Amidst continued slow global growth, particularly in Europe, the Federal Reserve is remaining cryptic as to when it will begin to raise interest rates. Foreign central banks are keeping their interest rates extremely low as well. US economic growth remains sluggish, but is still better than most of the rest of the world. The Fed is justifiably concerned about the effect raising rates would have on the already strengthening dollar – foreigners will then tend to buy dollars to obtain higher returns.
Nevertheless, the S & P 500 (Total Return) Index eked out a gain of .95%. Moreover, investors in the Total US Stock Market Index (up 1.80%) were buoyed by returns in both mid-cap (up 4.59%) and small-cap (up 4.32%) stocks — which significantly exceeded the S & P 500. Real Estate continued to surge, leading all asset classes with an increase of 4.7%.
Interest rates declined slightly, with the yield on the 10 – year Treasury falling from 2.12% to 1.94%; resulting in a gain in the Barclays US Aggregate Bond Index of 1.53%.
The dollar continued to advance, rising another 9 percent against a basket of currencies, reaching a 12-year high.
For an in depth review of the quarter’s asset class performance see the Quarterly Market Review from our friends at Dimensional Fund Advisors; including an essay on how to be a “Master Chef” in investing.
At the end of last quarter, with the significant underperformance of international equities, many investors were preparing to abandon global diversification. The MCSI EAFE (developed markets) Index was down 4.90% in 2014. Some of which resulted – for US investors – from the rising value of the dollar. The EAFE trailed the S&P 500 Index in 2014 by 18.59%. And I (reassuringly?) commented that “diversification works, until it doesn’t and then it works again.”
Wouldn’t you know it? An allocation to foreign stocks saved this quarter for investors with globally diversified portfolios. The MCSI EAFE Index gained 3.83%, despite the continued rising dollar. Meaning the gain was extraordinary for the quarter in native currency terms.
Investors of all stripes are inspired by the success of the legendary investor Warren Buffett and Berkshire Hathaway, Inc. — his long time vehicle for executing his investment ideas. Over the decades, many of his folksy aphorisms have risen to become investment homilies of nearly biblical proportions. Many of them have come from his annual letter to the shareholders of Berkshire Hathaway. This year’s letter, commemorating the 50th anniversary of Buffett taking over Berkshire Hathaway, is no different.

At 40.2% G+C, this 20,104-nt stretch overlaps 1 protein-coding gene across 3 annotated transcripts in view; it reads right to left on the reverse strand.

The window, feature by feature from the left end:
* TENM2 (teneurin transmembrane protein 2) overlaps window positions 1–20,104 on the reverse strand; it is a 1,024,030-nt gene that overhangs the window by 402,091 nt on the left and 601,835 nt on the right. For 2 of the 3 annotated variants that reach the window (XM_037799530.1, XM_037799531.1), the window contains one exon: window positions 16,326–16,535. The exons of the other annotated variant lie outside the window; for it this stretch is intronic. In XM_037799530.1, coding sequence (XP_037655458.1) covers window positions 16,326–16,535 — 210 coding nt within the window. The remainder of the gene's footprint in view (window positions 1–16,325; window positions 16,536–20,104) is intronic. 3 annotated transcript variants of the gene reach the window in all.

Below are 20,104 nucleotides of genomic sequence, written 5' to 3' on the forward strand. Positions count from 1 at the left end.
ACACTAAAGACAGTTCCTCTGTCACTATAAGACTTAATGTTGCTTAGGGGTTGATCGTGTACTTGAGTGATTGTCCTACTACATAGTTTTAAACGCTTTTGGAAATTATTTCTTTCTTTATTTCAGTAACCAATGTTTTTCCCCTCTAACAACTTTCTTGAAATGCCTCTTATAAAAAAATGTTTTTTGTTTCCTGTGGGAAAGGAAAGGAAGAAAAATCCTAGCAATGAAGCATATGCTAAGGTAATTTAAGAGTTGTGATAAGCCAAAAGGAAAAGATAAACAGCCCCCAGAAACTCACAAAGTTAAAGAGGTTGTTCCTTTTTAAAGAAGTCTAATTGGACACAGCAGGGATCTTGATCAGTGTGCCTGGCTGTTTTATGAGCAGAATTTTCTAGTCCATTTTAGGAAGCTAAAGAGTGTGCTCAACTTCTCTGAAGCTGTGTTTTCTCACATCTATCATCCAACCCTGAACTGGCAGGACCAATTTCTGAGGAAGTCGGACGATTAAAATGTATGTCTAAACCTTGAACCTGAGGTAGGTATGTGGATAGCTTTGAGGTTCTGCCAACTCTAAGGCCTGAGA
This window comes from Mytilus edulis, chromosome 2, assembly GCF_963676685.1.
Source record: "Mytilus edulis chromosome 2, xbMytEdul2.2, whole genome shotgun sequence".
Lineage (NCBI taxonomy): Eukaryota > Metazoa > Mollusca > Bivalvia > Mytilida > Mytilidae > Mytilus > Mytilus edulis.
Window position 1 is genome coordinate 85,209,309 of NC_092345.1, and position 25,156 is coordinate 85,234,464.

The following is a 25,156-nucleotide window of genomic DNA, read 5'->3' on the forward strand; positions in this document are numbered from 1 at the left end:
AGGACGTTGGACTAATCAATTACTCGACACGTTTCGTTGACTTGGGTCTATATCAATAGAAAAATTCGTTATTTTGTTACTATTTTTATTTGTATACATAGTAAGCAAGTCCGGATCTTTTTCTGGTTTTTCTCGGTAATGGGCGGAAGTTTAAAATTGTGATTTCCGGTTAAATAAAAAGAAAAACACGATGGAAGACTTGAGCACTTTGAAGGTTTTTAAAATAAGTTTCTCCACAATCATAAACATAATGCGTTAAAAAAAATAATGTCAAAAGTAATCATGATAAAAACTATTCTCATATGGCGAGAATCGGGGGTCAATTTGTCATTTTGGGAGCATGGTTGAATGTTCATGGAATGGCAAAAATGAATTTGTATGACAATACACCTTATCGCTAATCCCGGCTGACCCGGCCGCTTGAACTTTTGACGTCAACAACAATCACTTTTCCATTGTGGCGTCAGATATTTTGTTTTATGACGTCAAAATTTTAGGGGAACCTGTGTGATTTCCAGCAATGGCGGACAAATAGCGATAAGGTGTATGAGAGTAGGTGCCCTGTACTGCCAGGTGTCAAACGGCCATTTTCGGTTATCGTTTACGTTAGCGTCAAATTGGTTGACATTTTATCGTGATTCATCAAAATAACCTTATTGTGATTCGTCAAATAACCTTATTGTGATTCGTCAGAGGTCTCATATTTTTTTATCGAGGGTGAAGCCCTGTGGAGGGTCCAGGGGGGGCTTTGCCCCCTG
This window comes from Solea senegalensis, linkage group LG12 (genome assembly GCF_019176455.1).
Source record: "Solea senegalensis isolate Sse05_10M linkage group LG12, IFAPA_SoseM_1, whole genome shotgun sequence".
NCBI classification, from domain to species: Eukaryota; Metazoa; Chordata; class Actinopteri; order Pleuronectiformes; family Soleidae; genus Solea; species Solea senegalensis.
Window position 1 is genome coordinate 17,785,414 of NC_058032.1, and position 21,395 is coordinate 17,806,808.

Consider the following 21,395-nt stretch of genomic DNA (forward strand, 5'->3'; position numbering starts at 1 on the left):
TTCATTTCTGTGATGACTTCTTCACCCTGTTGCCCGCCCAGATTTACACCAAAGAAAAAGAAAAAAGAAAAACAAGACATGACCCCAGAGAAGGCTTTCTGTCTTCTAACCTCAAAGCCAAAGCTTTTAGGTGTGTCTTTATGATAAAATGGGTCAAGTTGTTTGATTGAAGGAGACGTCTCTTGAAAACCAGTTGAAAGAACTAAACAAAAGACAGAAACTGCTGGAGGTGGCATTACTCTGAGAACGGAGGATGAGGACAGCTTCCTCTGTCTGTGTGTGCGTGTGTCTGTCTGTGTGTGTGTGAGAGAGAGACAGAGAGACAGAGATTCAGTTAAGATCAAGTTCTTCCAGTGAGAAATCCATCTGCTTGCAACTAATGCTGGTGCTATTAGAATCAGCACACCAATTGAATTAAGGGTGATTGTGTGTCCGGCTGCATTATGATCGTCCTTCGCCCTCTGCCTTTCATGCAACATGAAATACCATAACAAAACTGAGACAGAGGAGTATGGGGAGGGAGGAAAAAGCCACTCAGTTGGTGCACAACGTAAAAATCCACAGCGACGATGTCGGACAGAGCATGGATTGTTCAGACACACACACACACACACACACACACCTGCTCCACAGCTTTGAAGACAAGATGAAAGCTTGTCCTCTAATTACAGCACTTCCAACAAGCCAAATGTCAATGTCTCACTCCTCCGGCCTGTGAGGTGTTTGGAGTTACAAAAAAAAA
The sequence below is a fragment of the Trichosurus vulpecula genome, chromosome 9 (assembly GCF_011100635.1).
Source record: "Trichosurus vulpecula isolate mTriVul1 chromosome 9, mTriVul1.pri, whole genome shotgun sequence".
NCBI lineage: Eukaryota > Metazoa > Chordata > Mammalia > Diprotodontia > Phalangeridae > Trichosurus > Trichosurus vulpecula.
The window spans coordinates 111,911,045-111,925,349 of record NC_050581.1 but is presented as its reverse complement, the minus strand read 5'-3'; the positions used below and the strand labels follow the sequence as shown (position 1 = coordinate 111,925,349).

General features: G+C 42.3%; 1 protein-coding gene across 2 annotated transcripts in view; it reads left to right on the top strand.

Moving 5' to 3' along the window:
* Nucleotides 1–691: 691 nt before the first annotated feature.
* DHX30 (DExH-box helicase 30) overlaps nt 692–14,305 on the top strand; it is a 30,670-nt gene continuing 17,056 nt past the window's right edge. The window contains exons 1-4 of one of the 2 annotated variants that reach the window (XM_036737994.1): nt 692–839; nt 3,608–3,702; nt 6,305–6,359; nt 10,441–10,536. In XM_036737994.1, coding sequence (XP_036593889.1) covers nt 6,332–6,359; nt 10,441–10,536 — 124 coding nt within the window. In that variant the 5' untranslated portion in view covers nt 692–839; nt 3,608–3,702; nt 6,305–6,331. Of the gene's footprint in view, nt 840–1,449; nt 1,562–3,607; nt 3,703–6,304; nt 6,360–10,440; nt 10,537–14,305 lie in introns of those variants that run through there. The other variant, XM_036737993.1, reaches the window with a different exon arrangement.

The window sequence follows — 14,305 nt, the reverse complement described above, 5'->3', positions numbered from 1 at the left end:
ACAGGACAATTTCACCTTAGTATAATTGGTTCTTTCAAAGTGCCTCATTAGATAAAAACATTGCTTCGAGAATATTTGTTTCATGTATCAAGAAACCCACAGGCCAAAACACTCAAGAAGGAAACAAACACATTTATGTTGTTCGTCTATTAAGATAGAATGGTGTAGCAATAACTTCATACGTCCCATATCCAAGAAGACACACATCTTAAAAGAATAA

Here are just a few gems on the subject of investing and the capital markets:
“It is better to have a partial interest in the hope diamond than to own all of a rhinestone.”
“Investors, of course, can, by their own behavior, make stock ownership highly risky. And many do.”
“Periodically, financial markets will become divorced from reality – you can count on that.”
“We will always be prepared for the thousand-year flood; in fact, if it occurs we will be selling life jackets to the unprepared.”
Adherents, like us, of evidenced-based, index-like, globally diversified asset allocation investment strategies aren’t generally thought to draw much from the teachings of Warren Buffett – perceived by most admirers to be a “stock picker.” But the parallels are stronger than you might think. In a terrific book (Think, Act and Invest Like Warren Buffett, The Winning Strategy to Help You Achieve Your Life Goals) our friend Larry Swedroe demonstrates that Buffett’s investing style, down deep, is largely informed by evidenced based principles.
Swedroe has written more than a dozen books, one of which, The Successful Investor Today, 14 Simple Truths You Must Know When you Invest (St. Martin’s Press 2003) was among my major inspirations when I started this practice.
Inspired by Warren’s wisdom, Larry’s goal with Think, Act and Invest Like Warren Buffett was to simplify the message a bit — and he has it honed down to fewer than 150 pages. Foremost, is the absolute necessity of having a plan. Your plan should contain answers to the 5 Big Questions: 1) How much can you save? 2) How much risk do you have the ability, the willingness and/or the need to take? 3) How much money will you need? 4) When will you need it? 5) And finally, What do you want to leave?
And execute the plan with an emphasis on low-cost, broadly diversified, passive, evidenced-based investment strategies. As Larry says, “The winning strategy is a simple, elegant and logical one. And because it is so simple, requiring little effort (though lots of discipline), it is also the winning strategy in life.”
For proof positive that the journey from Warren’s wisdom to evidenced-based investing is a short one, look no further than Buffett’s 2014 letter to shareholders in which he describes the provisions in his will to take care of his surviving family members, “My advice to the trustee couldn’t be more simple: Put 10% of the cash in short-term government bonds and 90% in a very low-cost S&P 500 index fund. (I suggest Vanguard’s.) I believe the trust’s long-term results from this policy will be superior to those attained by most investors – whether pension funds, institutions or individuals – who employ high-fee managers.”